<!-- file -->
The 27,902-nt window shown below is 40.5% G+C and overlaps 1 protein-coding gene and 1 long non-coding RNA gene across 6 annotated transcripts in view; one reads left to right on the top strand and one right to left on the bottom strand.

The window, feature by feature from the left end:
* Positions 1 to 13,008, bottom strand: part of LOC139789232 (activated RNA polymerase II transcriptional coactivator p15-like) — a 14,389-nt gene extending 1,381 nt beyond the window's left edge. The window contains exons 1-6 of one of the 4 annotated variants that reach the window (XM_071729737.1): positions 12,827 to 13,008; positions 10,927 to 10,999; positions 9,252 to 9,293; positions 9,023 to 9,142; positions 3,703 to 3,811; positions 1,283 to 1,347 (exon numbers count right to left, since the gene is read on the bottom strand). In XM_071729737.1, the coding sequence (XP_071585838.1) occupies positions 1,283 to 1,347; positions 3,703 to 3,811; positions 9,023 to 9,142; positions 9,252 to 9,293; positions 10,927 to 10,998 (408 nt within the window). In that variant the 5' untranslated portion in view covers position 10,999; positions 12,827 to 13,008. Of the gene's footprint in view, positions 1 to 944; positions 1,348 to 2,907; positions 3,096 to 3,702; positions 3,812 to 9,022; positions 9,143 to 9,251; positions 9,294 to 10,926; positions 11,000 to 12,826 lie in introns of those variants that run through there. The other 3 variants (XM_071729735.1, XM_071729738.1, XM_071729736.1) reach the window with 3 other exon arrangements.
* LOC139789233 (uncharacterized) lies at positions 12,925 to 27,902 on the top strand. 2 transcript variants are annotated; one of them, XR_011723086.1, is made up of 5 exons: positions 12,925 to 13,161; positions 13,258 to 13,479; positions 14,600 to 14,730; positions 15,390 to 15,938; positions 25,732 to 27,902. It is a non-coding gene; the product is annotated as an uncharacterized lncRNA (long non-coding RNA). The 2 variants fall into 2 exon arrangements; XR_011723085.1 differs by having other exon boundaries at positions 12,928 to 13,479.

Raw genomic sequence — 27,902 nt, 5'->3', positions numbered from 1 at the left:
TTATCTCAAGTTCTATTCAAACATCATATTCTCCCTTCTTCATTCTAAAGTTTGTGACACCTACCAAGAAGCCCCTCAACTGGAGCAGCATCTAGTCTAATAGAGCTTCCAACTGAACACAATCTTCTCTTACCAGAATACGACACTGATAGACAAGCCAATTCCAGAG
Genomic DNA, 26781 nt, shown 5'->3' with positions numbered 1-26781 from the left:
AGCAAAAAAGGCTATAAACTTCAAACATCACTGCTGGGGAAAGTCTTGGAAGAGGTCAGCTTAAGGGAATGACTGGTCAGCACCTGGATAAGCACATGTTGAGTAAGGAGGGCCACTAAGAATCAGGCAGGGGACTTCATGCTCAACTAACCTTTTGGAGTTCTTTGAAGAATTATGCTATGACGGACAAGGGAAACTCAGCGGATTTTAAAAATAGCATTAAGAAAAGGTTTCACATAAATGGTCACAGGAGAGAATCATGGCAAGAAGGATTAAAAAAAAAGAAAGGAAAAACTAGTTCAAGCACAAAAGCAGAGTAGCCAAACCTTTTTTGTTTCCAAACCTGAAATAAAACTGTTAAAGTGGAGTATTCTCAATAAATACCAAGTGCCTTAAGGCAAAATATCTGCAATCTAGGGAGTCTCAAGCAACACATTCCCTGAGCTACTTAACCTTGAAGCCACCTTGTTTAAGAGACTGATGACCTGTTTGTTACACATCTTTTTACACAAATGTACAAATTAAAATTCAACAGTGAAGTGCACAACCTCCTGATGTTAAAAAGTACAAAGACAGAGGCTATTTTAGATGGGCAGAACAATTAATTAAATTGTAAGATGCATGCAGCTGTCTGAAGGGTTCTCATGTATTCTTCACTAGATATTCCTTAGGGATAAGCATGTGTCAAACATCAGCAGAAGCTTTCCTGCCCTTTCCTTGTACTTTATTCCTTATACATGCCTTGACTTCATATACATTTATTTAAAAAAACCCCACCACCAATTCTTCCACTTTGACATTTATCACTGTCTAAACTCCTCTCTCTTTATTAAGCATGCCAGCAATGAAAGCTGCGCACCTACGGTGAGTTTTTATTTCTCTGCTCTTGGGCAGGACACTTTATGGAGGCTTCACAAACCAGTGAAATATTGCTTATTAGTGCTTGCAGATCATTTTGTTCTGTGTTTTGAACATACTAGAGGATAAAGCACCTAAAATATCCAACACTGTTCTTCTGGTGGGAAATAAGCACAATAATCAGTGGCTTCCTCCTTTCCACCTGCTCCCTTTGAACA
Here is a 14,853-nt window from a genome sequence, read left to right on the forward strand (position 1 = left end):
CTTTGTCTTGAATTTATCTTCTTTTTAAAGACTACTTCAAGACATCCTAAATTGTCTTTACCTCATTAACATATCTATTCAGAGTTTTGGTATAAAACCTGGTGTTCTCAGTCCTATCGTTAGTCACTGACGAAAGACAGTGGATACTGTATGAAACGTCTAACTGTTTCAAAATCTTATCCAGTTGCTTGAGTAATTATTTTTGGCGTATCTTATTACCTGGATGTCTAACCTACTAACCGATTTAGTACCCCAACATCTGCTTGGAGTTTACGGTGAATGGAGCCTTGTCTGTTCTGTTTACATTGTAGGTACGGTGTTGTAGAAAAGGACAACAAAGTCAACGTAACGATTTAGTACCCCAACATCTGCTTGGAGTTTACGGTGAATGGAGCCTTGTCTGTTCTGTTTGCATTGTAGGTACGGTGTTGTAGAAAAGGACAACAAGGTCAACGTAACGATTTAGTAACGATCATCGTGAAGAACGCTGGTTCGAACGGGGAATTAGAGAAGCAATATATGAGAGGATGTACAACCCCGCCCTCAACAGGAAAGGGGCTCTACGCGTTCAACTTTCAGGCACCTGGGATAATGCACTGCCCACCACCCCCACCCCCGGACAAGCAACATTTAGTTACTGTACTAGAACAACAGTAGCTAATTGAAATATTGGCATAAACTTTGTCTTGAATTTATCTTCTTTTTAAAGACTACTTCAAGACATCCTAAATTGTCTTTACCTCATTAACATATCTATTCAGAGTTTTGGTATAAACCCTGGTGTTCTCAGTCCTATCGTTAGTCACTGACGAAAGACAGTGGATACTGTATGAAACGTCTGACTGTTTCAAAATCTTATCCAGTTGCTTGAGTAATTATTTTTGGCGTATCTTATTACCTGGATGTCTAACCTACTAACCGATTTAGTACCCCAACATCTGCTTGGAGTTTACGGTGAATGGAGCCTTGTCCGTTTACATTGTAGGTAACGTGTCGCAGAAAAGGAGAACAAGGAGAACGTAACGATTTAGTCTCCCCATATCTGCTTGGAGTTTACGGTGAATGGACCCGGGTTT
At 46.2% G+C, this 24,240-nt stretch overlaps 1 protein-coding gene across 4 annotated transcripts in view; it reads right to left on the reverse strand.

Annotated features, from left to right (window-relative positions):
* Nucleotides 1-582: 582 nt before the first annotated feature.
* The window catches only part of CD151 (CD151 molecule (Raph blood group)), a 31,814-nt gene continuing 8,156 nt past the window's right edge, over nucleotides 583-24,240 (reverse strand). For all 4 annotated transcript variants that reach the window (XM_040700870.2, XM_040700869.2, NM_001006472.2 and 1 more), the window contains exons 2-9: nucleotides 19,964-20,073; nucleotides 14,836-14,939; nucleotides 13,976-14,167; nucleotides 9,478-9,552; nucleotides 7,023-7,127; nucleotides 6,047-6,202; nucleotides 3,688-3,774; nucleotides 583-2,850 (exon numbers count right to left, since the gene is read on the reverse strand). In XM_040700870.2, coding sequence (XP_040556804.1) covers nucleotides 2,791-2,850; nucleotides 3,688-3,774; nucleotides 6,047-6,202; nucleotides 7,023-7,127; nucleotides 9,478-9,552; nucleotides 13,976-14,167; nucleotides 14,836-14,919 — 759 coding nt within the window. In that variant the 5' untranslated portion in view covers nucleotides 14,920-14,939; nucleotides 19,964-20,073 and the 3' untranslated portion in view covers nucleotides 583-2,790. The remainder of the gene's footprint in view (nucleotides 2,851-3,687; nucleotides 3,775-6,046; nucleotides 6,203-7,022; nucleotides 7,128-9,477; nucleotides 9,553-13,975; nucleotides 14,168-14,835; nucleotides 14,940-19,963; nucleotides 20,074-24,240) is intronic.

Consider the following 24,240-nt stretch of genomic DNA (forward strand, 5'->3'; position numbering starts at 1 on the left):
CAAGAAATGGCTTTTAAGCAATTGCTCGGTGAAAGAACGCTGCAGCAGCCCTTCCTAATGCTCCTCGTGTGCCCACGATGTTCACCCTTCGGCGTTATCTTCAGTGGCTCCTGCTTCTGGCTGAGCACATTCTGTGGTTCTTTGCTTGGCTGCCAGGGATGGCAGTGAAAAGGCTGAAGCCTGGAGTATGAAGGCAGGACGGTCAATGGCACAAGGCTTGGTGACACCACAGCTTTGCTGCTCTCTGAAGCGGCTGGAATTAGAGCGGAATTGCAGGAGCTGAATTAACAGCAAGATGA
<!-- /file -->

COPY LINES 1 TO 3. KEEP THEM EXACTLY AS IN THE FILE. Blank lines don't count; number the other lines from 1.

The 27,902-nt window shown below is 40.5% G+C and overlaps 1 protein-coding gene and 1 long non-coding RNA gene across 6 annotated transcripts in view; one reads left to right on the top strand and one right to left on the bottom strand.

The window, feature by feature from the left end:
* Positions 1 to 13,008, bottom strand: part of LOC139789232 (activated RNA polymerase II transcriptional coactivator p15-like) — a 14,389-nt gene extending 1,381 nt beyond the window's left edge. The window contains exons 1-6 of one of the 4 annotated variants that reach the window (XM_071729737.1): positions 12,827 to 13,008; positions 10,927 to 10,999; positions 9,252 to 9,293; positions 9,023 to 9,142; positions 3,703 to 3,811; positions 1,283 to 1,347 (exon numbers count right to left, since the gene is read on the bottom strand). In XM_071729737.1, the coding sequence (XP_071585838.1) occupies positions 1,283 to 1,347; positions 3,703 to 3,811; positions 9,023 to 9,142; positions 9,252 to 9,293; positions 10,927 to 10,998 (408 nt within the window). In that variant the 5' untranslated portion in view covers position 10,999; positions 12,827 to 13,008. Of the gene's footprint in view, positions 1 to 944; positions 1,348 to 2,907; positions 3,096 to 3,702; positions 3,812 to 9,022; positions 9,143 to 9,251; positions 9,294 to 10,926; positions 11,000 to 12,826 lie in introns of those variants that run through there. The other 3 variants (XM_071729735.1, XM_071729738.1, XM_071729736.1) reach the window with 3 other exon arrangements.